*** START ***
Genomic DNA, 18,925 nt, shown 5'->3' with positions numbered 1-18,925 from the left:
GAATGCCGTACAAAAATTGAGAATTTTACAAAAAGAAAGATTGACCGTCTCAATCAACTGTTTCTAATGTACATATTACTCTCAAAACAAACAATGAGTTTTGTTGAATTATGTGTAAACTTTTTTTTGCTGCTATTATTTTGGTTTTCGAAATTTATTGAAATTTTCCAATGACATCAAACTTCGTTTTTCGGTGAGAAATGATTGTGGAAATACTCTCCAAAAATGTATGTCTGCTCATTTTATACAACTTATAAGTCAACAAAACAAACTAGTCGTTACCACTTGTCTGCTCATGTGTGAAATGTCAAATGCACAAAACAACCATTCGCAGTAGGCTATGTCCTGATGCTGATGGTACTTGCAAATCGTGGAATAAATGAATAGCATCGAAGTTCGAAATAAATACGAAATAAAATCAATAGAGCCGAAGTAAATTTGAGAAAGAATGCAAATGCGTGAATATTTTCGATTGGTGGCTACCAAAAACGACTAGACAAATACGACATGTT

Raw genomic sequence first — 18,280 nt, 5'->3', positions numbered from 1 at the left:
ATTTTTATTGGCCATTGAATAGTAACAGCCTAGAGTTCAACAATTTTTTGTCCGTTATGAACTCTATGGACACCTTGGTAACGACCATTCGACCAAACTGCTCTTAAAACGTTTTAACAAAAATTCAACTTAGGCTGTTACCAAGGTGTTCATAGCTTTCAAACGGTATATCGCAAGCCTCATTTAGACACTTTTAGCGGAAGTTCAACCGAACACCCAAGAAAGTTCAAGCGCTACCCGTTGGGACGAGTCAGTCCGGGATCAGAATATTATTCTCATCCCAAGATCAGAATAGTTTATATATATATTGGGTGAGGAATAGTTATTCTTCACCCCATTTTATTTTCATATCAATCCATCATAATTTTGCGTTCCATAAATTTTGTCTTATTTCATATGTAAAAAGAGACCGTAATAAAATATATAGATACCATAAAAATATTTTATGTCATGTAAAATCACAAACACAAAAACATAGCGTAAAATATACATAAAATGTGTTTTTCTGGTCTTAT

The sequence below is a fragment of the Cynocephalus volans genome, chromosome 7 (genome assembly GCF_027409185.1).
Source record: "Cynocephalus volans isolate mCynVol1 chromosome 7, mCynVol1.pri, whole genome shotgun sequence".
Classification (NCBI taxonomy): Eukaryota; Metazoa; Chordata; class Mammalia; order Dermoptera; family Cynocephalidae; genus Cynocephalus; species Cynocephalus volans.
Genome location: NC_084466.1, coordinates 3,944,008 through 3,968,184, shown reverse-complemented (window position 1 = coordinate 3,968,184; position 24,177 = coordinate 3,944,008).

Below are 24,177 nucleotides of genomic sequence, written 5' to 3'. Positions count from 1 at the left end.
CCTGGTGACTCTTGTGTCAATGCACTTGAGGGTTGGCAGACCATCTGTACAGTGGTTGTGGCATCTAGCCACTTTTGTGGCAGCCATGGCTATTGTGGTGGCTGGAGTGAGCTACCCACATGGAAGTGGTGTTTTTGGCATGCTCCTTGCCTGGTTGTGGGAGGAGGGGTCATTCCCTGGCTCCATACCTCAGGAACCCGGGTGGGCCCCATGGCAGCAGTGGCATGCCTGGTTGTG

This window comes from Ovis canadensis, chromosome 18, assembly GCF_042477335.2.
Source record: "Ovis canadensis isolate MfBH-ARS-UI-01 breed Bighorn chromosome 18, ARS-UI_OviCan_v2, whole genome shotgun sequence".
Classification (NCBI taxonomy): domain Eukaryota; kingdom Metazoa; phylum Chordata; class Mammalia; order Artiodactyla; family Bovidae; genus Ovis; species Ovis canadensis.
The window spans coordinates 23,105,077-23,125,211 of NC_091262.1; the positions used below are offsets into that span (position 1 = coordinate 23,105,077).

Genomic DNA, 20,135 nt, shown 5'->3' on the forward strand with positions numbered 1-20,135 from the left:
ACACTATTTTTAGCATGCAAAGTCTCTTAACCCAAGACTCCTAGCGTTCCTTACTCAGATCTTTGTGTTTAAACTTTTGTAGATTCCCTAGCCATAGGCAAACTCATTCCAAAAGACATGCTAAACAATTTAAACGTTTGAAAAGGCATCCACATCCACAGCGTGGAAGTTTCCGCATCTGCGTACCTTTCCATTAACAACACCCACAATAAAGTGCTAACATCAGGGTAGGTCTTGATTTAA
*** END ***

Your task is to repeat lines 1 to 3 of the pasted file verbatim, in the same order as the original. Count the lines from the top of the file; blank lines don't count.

Genomic DNA, 18,925 nt, shown 5'->3' with positions numbered 1-18,925 from the left:
GAATGCCGTACAAAAATTGAGAATTTTACAAAAAGAAAGATTGACCGTCTCAATCAACTGTTTCTAATGTACATATTACTCTCAAAACAAACAATGAGTTTTGTTGAATTATGTGTAAACTTTTTTTTGCTGCTATTATTTTGGTTTTCGAAATTTATTGAAATTTTCCAATGACATCAAACTTCGTTTTTCGGTGAGAAATGATTGTGGAAATACTCTCCAAAAATGTATGTCTGCTCATTTTATACAACTTATAAGTCAACAAAACAAACTAGTCGTTACCACTTGTCTGCTCATGTGTGAAATGTCAAATGCACAAAACAACCATTCGCAGTAGGCTATGTCCTGATGCTGATGGTACTTGCAAATCGTGGAATAAATGAATAGCATCGAAGTTCGAAATAAATACGAAATAAAATCAATAGAGCCGAAGTAAATTTGAGAAAGAATGCAAATGCGTGAATATTTTCGATTGGTGGCTACCAAAAACGACTAGACAAATACGACATGTT

Raw genomic sequence first — 18,280 nt, 5'->3', positions numbered from 1 at the left: